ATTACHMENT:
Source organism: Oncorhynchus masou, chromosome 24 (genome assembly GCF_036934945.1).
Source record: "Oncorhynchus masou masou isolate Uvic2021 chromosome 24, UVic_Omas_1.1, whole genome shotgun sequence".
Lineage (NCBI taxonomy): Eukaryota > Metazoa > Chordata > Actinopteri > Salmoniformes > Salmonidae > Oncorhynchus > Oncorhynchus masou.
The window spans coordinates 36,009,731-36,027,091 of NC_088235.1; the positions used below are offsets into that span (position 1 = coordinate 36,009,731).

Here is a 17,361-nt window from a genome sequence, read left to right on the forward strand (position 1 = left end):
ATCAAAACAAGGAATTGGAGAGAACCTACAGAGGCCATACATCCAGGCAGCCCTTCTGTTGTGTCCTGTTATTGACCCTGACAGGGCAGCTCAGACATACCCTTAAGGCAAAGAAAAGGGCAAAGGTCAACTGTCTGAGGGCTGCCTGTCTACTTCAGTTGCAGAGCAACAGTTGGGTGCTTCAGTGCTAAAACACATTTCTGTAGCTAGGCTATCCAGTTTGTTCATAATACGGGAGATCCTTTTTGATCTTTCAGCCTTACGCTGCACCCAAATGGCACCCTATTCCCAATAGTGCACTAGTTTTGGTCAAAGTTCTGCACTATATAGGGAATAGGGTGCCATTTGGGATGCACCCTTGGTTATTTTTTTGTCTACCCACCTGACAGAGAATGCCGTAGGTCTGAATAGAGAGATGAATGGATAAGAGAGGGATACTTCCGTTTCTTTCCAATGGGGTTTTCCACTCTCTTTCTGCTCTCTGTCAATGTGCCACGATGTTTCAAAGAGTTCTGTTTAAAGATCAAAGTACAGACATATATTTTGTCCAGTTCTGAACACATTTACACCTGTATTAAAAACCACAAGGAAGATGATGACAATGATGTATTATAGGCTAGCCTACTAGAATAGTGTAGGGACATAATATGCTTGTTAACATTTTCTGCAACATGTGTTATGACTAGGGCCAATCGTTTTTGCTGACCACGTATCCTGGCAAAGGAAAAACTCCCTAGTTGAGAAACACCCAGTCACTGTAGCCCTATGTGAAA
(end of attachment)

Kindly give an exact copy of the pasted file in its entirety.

Source organism: Oncorhynchus masou, chromosome 24 (genome assembly GCF_036934945.1).
Source record: "Oncorhynchus masou masou isolate Uvic2021 chromosome 24, UVic_Omas_1.1, whole genome shotgun sequence".
Lineage (NCBI taxonomy): Eukaryota > Metazoa > Chordata > Actinopteri > Salmoniformes > Salmonidae > Oncorhynchus > Oncorhynchus masou.
The window spans coordinates 36,009,731-36,027,091 of NC_088235.1; the positions used below are offsets into that span (position 1 = coordinate 36,009,731).

Here is a 17,361-nt window from a genome sequence, read left to right on the forward strand (position 1 = left end):
ATCAAAACAAGGAATTGGAGAGAACCTACAGAGGCCATACATCCAGGCAGCCCTTCTGTTGTGTCCTGTTATTGACCCTGACAGGGCAGCTCAGACATACCCTTAAGGCAAAGAAAAGGGCAAAGGTCAACTGTCTGAGGGCTGCCTGTCTACTTCAGTTGCAGAGCAACAGTTGGGTGCTTCAGTGCTAAAACACATTTCTGTAGCTAGGCTATCCAGTTTGTTCATAATACGGGAGATCCTTTTTGATCTTTCAGCCTTACGCTGCACCCAAATGGCACCCTATTCCCAATAGTGCACTAGTTTTGGTCAAAGTTCTGCACTATATAGGGAATAGGGTGCCATTTGGGATGCACCCTTGGTTATTTTTTTGTCTACCCACCTGACAGAGAATGCCGTAGGTCTGAATAGAGAGATGAATGGATAAGAGAGGGATACTTCCGTTTCTTTCCAATGGGGTTTTCCACTCTCTTTCTGCTCTCTGTCAATGTGCCACGATGTTTCAAAGAGTTCTGTTTAAAGATCAAAGTACAGACATATATTTTGTCCAGTTCTGAACACATTTACACCTGTATTAAAAACCACAAGGAAGATGATGACAATGATGTATTATAGGCTAGCCTACTAGAATAGTGTAGGGACATAATATGCTTGTTAACATTTTCTGCAACATGTGTTATGACTAGGGCCAATCGTTTTTGCTGACCACGTATCCTGGCAAAGGAAAAACTCCCTAGTTGAGAAACACCCAGTCACTGTAGCCCTATGTGAAA